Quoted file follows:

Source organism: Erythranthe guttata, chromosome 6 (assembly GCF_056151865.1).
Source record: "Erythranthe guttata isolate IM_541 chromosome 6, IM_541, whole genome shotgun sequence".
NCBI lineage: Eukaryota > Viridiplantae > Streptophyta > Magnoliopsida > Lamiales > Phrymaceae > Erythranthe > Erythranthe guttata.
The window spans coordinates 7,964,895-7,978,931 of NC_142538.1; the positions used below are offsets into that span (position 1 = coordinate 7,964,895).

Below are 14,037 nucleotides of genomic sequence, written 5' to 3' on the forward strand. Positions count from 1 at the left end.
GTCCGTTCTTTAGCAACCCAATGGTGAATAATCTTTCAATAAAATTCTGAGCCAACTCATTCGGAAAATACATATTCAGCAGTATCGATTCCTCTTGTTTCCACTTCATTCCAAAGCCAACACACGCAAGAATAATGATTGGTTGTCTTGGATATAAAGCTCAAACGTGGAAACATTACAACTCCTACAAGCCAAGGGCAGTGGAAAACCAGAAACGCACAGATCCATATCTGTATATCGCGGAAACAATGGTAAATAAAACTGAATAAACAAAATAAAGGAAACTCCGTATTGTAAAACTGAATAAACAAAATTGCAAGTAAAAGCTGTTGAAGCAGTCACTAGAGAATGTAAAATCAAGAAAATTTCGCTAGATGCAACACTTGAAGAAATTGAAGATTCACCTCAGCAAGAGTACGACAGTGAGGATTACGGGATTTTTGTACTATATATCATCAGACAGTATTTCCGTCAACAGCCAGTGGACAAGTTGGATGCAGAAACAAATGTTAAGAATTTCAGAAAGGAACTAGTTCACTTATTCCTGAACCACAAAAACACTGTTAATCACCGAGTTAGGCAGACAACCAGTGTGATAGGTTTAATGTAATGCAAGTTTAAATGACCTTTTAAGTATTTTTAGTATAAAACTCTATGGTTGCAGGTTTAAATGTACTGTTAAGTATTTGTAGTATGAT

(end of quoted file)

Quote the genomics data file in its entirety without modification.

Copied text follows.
Source organism: Erythranthe guttata, chromosome 6 (assembly GCF_056151865.1).
Source record: "Erythranthe guttata isolate IM_541 chromosome 6, IM_541, whole genome shotgun sequence".
NCBI lineage: Eukaryota > Viridiplantae > Streptophyta > Magnoliopsida > Lamiales > Phrymaceae > Erythranthe > Erythranthe guttata.
The window spans coordinates 7,964,895-7,978,931 of NC_142538.1; the positions used below are offsets into that span (position 1 = coordinate 7,964,895).

Below are 14,037 nucleotides of genomic sequence, written 5' to 3' on the forward strand. Positions count from 1 at the left end.
GTCCGTTCTTTAGCAACCCAATGGTGAATAATCTTTCAATAAAATTCTGAGCCAACTCATTCGGAAAATACATATTCAGCAGTATCGATTCCTCTTGTTTCCACTTCATTCCAAAGCCAACACACGCAAGAATAATGATTGGTTGTCTTGGATATAAAGCTCAAACGTGGAAACATTACAACTCCTACAAGCCAAGGGCAGTGGAAAACCAGAAACGCACAGATCCATATCTGTATATCGCGGAAACAATGGTAAATAAAACTGAATAAACAAAATAAAGGAAACTCCGTATTGTAAAACTGAATAAACAAAATTGCAAGTAAAAGCTGTTGAAGCAGTCACTAGAGAATGTAAAATCAAGAAAATTTCGCTAGATGCAACACTTGAAGAAATTGAAGATTCACCTCAGCAAGAGTACGACAGTGAGGATTACGGGATTTTTGTACTATATATCATCAGACAGTATTTCCGTCAACAGCCAGTGGACAAGTTGGATGCAGAAACAAATGTTAAGAATTTCAGAAAGGAACTAGTTCACTTATTCCTGAACCACAAAAACACTGTTAATCACCGAGTTAGGCAGACAACCAGTGTGATAGGTTTAATGTAATGCAAGTTTAAATGACCTTTTAAGTATTTTTAGTATAAAACTCTATGGTTGCAGGTTTAAATGTACTGTTAAGTATTTGTAGTATGAT